For more details, call 617-298-7841.
Art week at the zoo
The community is invite to celebrate ArtWeek Boston in a wild way at Franklin Park Zoo, 1 Franklin Park Road, from 10 a.m. to 3 p.m. on Sunday, May 7.
Families will enjoy a fun-filled day discovering how animals and the many mediums of art have influenced each other. Activities will include making puppet animals; learning about the Ape Drawing Project and drawing the ape family with artist Jen Bradley; learning about birds’ influence on music; meeting the zookeepers and some animals up close during the animal encounters; and taking part in a photography workshop with photographer Steve McGrath from 11 a.m. to 2 p.m. Registration is required for the photography workshop.
Admission is free with zoo admission.
Visit www.zoonewengland.org or call 617-541-5466 for further information.
Zoo New England will host the fundraising gala “Zootopia 2017” from 6 to 11 p.m. on Saturday, May 13 at the Royal Sonesta Boston Hotel, 40 Edwin Land Blvd., Cambridge.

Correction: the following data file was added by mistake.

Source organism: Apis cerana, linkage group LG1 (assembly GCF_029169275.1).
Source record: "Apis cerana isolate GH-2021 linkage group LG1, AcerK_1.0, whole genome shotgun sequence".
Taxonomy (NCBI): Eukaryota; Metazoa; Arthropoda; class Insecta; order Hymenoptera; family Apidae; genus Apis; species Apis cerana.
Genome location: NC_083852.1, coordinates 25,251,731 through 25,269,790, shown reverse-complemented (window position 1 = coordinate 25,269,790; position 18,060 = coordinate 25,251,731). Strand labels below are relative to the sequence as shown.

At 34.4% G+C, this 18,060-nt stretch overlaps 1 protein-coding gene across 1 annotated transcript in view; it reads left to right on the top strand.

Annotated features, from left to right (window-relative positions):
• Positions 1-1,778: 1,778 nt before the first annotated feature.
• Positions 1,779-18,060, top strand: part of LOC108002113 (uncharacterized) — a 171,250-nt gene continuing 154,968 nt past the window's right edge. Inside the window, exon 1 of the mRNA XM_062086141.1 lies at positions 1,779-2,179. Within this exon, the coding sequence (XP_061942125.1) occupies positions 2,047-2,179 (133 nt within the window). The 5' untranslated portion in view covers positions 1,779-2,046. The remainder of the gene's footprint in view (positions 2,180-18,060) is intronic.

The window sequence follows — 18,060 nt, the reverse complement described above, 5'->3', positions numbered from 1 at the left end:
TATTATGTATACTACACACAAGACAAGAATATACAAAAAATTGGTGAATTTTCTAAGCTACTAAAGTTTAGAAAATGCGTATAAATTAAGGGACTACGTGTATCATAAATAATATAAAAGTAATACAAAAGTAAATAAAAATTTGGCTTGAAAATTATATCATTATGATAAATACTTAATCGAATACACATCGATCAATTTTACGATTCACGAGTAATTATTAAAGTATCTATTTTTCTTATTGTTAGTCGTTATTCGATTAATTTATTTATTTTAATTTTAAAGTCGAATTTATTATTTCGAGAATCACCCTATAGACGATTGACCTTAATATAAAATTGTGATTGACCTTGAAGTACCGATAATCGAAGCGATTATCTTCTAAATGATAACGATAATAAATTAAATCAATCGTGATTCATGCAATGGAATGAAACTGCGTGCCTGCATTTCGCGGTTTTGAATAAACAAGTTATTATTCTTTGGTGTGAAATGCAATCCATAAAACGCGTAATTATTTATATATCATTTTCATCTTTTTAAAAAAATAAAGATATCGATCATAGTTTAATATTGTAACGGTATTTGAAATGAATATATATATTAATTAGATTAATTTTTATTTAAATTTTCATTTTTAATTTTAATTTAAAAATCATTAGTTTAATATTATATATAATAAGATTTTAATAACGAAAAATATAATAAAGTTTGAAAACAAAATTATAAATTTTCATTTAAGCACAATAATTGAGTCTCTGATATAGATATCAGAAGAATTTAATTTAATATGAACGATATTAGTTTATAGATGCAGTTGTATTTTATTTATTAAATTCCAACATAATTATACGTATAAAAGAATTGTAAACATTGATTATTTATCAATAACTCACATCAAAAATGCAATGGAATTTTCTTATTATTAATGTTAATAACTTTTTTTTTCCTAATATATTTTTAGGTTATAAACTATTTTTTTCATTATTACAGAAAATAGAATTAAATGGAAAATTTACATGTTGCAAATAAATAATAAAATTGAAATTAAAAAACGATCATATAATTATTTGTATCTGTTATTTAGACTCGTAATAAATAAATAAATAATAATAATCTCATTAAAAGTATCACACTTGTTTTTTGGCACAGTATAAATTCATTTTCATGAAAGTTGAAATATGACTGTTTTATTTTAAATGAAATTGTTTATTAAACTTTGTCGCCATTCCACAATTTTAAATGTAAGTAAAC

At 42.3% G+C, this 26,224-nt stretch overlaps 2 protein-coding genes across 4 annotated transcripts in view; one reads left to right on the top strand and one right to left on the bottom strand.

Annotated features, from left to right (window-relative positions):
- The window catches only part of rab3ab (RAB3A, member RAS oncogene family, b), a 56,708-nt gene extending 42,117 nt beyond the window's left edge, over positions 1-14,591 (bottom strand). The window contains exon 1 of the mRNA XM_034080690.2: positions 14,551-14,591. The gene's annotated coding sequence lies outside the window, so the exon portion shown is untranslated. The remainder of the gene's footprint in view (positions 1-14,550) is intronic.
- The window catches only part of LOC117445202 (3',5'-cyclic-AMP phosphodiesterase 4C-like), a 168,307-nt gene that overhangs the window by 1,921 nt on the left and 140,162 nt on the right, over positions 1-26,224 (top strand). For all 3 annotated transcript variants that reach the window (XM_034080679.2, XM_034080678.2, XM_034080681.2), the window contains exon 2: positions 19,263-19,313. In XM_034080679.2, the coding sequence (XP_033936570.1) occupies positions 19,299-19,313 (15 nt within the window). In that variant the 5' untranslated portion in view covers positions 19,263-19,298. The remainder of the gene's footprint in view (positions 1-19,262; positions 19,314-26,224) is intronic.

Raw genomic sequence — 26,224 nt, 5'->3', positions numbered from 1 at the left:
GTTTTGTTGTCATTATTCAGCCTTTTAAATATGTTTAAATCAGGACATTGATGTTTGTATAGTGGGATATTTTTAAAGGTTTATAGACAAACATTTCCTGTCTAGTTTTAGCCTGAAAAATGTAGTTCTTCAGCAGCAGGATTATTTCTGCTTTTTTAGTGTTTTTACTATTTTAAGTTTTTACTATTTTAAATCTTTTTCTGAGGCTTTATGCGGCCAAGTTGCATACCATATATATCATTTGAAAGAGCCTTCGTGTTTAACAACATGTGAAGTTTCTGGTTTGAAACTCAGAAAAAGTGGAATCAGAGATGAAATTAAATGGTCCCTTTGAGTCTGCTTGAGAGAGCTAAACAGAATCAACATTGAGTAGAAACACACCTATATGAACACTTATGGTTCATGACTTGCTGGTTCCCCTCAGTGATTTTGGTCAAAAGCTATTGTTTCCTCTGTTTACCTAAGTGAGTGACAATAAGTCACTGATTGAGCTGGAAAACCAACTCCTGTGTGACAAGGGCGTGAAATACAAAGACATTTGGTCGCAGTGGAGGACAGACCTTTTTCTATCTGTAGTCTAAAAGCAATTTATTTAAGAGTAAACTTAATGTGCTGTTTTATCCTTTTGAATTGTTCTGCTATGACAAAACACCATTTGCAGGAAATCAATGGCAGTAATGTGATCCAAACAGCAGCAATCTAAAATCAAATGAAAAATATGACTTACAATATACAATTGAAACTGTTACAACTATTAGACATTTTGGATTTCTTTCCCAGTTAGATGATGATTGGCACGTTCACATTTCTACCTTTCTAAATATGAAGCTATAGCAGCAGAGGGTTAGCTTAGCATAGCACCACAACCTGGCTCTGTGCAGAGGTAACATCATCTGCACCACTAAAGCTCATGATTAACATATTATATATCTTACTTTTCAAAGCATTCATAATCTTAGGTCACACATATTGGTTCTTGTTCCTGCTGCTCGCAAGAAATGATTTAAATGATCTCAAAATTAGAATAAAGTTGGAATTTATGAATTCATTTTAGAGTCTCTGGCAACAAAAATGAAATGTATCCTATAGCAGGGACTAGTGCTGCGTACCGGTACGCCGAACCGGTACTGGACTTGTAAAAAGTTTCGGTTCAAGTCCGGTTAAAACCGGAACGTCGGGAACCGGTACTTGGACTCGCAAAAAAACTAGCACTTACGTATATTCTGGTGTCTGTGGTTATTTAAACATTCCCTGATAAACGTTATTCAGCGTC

The evening will feature cocktails, dinner, live and silent auctions, dancing and more. As part of the celebrations, Zoo New England will present the Zoo Hero Youth Award to a conservation-minded youth who loves the Franklin Park Zoo and/or the Stone Zoo. The award that includes a $1,000 scholarship will be presented during the evening to further the recipient’s project, conservation work and education.
To purchase tickets and for further information, visit www.zoonewengland.org or call 617-541-5466.
Maritime history exhibit
The Commonwealth Museum in the Massachusetts Archives building, Columbia Point, is displaying “From Slavery to Freedom: African Americans and Maritime History” now through May 26.
The sea played a significant role in the history of African-Americans. It was a source of misery on the dangerous passage from Africa to the new world, but by the 19th century Massachusetts had become an important center of the abolitionist movement. Seaport communities became avenues of escape for fugitive slaves and a source of employment, especially in the whaling port of New Bedford.
This exhibit traces important themes in maritime history that have often been hidden
Further information can be found at www.sec.state.ma.us/events or by calling 617-727-9268.